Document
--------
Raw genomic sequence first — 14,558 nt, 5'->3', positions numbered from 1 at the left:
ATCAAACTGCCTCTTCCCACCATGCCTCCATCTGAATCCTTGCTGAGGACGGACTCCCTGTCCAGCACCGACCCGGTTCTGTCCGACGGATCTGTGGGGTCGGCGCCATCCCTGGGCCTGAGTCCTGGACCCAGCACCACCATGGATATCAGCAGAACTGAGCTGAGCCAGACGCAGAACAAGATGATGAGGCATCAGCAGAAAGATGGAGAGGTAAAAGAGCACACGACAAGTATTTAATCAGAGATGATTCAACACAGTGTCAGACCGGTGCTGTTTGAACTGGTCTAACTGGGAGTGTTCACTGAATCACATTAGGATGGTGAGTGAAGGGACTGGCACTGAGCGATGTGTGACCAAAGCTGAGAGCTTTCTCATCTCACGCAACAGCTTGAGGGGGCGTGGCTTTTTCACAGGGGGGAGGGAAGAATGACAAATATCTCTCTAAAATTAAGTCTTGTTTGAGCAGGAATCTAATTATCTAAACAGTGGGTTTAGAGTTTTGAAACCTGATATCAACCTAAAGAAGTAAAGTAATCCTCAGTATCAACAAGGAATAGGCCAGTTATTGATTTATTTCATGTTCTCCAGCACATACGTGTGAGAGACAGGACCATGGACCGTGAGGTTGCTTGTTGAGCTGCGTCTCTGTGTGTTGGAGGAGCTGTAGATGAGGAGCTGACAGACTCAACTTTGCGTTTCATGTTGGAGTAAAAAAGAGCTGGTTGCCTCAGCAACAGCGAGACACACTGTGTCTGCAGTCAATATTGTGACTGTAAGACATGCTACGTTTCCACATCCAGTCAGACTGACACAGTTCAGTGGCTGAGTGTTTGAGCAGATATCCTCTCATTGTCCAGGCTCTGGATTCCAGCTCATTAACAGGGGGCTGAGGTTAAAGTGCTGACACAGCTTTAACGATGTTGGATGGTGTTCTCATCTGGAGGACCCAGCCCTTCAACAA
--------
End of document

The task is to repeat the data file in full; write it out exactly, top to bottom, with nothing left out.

Raw genomic sequence first — 14,558 nt, 5'->3', positions numbered from 1 at the left:
ATCAAACTGCCTCTTCCCACCATGCCTCCATCTGAATCCTTGCTGAGGACGGACTCCCTGTCCAGCACCGACCCGGTTCTGTCCGACGGATCTGTGGGGTCGGCGCCATCCCTGGGCCTGAGTCCTGGACCCAGCACCACCATGGATATCAGCAGAACTGAGCTGAGCCAGACGCAGAACAAGATGATGAGGCATCAGCAGAAAGATGGAGAGGTAAAAGAGCACACGACAAGTATTTAATCAGAGATGATTCAACACAGTGTCAGACCGGTGCTGTTTGAACTGGTCTAACTGGGAGTGTTCACTGAATCACATTAGGATGGTGAGTGAAGGGACTGGCACTGAGCGATGTGTGACCAAAGCTGAGAGCTTTCTCATCTCACGCAACAGCTTGAGGGGGCGTGGCTTTTTCACAGGGGGGAGGGAAGAATGACAAATATCTCTCTAAAATTAAGTCTTGTTTGAGCAGGAATCTAATTATCTAAACAGTGGGTTTAGAGTTTTGAAACCTGATATCAACCTAAAGAAGTAAAGTAATCCTCAGTATCAACAAGGAATAGGCCAGTTATTGATTTATTTCATGTTCTCCAGCACATACGTGTGAGAGACAGGACCATGGACCGTGAGGTTGCTTGTTGAGCTGCGTCTCTGTGTGTTGGAGGAGCTGTAGATGAGGAGCTGACAGACTCAACTTTGCGTTTCATGTTGGAGTAAAAAAGAGCTGGTTGCCTCAGCAACAGCGAGACACACTGTGTCTGCAGTCAATATTGTGACTGTAAGACATGCTACGTTTCCACATCCAGTCAGACTGACACAGTTCAGTGGCTGAGTGTTTGAGCAGATATCCTCTCATTGTCCAGGCTCTGGATTCCAGCTCATTAACAGGGGGCTGAGGTTAAAGTGCTGACACAGCTTTAACGATGTTGGATGGTGTTCTCATCTGGAGGACCCAGCCCTTCAACAA